Mississippi GOP Senate Primary Headed for Runoff

Votes were held in eight states on Tuesday as the midterm primary season continues. In Mississippi, Republican Sen. Thad Cochran, a six-term incumbent, appears headed for a runoff against tea party challenger Chris McDaniel. Four of McDaniel’s supporters were arrested last month for a plot to break into a retirement home and take pictures of Cochran’s bedridden wife. In what is expected to be a competitive race this fall, Iowa Republican Joni Ernst will square off against Democrat Bruce Braley to fill the Senate seat of retiring Democratic Sen. Tom Harkin.

Justice Dept. Revives Domestic Terror Unit

The Obama administration is reviving a law enforcement group focusing on politically motivated domestic terrorism. The first such task force was established after the bombing of the Oklahoma City federal building in 1995, but was then disbanded after the 9/11 attacks. The Justice Department says it is re-establishing the unit following a spate of attacks from home-grown extremists. In April, a white supremacist killed three people at two Jewish community sites in Kansas.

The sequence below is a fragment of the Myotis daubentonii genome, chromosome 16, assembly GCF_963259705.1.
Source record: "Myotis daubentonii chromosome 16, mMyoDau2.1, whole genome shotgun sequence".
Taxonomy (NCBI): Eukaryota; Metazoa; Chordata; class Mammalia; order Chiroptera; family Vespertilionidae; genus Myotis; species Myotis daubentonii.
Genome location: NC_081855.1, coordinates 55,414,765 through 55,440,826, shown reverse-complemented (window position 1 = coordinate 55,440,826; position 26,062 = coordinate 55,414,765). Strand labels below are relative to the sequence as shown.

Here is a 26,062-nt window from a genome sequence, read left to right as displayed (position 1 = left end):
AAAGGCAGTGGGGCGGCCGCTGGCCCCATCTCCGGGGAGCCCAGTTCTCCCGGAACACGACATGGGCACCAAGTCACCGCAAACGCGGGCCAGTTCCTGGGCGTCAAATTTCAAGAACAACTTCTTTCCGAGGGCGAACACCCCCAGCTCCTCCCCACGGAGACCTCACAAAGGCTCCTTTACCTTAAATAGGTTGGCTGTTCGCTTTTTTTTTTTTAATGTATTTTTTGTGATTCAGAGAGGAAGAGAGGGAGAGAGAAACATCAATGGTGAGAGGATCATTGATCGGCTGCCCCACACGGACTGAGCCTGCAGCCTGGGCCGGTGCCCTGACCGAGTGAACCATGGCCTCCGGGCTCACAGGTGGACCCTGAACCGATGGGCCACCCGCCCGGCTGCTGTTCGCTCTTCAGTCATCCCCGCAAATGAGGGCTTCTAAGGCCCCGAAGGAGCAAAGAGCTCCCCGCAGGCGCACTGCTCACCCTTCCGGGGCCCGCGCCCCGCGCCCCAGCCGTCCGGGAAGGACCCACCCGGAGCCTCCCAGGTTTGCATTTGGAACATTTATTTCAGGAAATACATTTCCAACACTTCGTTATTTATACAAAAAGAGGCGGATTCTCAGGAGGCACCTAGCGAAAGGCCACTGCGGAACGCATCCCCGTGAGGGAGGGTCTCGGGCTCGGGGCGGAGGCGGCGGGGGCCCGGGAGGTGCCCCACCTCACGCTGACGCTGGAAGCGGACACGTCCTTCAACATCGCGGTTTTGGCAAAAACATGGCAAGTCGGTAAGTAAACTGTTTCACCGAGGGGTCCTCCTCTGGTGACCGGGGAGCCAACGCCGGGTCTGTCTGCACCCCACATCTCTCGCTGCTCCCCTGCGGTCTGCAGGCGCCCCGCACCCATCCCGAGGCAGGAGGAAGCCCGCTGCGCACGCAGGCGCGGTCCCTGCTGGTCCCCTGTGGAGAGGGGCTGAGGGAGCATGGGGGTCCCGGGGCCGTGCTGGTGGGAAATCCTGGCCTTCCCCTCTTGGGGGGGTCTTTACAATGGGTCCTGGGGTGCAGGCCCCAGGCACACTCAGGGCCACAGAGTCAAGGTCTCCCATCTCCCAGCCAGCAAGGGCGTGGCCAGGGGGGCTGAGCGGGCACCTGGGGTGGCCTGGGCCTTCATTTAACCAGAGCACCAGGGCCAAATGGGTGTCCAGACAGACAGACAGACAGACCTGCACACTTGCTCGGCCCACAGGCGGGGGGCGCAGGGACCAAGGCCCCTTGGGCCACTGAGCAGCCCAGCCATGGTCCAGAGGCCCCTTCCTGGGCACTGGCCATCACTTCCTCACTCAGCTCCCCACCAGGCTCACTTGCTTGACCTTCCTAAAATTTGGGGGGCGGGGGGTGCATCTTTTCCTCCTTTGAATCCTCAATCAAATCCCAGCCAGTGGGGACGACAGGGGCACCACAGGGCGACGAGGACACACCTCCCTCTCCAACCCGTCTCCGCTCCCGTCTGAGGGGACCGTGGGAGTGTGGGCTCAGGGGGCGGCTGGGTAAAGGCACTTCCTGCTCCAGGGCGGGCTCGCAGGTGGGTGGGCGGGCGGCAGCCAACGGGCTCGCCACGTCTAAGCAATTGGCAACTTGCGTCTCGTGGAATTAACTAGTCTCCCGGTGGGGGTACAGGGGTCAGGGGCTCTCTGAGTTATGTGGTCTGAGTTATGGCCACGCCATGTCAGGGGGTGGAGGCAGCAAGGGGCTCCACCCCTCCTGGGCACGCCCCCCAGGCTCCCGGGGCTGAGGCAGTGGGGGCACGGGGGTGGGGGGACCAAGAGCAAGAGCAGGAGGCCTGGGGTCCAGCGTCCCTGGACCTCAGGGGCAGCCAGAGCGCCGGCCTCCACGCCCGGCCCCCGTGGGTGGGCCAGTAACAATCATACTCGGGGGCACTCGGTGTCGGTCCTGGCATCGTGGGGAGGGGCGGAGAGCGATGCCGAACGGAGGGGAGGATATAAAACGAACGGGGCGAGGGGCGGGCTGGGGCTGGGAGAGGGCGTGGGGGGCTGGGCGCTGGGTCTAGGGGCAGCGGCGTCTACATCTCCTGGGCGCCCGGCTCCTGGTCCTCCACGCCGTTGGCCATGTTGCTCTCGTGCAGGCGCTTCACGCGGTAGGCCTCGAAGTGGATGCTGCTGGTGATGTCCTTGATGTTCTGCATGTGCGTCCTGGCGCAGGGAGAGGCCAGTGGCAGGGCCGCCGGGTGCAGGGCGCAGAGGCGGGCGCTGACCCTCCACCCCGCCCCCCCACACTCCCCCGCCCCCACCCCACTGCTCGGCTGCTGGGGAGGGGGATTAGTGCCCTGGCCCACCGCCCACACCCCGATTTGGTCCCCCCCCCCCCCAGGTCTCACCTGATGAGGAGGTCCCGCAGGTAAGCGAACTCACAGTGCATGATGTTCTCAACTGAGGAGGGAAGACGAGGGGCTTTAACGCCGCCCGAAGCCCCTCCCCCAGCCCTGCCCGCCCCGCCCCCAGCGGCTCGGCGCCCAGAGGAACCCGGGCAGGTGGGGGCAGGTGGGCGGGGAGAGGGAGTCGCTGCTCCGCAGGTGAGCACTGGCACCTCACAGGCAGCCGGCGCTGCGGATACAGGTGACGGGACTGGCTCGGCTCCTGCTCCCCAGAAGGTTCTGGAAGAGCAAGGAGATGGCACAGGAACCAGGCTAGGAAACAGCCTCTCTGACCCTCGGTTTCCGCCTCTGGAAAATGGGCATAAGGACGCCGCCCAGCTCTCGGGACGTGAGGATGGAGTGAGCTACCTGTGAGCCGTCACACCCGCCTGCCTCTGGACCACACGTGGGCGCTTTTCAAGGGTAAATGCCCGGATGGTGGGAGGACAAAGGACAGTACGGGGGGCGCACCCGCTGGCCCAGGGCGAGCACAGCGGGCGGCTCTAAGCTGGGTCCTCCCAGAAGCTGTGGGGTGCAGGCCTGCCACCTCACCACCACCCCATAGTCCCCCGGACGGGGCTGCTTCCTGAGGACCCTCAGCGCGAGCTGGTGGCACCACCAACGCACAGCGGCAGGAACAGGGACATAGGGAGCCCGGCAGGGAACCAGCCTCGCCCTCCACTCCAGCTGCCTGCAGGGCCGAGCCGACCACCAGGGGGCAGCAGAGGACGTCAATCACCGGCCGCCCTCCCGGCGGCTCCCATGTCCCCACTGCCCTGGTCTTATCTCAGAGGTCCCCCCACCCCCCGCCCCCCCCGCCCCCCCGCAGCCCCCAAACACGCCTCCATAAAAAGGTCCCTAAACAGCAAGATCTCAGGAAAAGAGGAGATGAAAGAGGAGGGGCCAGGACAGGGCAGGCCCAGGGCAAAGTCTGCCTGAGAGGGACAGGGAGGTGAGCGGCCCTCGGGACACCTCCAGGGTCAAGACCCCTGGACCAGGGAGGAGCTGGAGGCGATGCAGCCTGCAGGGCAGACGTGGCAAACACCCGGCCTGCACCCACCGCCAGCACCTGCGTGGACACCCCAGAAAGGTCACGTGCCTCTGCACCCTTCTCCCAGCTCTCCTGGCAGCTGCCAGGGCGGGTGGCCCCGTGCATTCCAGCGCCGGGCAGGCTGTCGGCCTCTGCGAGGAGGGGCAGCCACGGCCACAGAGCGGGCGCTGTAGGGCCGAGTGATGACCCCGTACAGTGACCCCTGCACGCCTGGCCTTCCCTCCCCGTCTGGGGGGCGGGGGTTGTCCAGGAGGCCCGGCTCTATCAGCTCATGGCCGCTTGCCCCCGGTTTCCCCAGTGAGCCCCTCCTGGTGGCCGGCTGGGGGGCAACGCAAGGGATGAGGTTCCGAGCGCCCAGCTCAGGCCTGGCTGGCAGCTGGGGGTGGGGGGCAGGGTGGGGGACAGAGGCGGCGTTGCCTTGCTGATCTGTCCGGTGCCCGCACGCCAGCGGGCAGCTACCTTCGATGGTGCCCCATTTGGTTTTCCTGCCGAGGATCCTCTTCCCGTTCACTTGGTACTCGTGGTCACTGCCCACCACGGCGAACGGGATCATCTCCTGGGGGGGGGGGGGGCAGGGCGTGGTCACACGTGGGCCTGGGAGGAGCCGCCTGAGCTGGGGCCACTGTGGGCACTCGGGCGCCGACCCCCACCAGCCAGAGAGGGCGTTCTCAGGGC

Teens Among 6 Wounded in Chicago Shooting

Six people have been wounded in a shooting at a Chicago laundromat. Two of the victims were teenagers, with one in critical condition. A witness described the scene.

Matthew Gillis: "It sounded like almost like fireworks. And I looked out my bedroom window, and I see some young guys running. I don’t know if they were victims or if they were the perpetrators. But, I mean, it’s kind of sad, because it’s like the little kids can’t really play outside anymore."

Chicago has grappled with some of the worst gun violence in the country. A recent proposal from Mayor Rahm Emanuel calls for videotaping all gun sales and limiting them to one per month.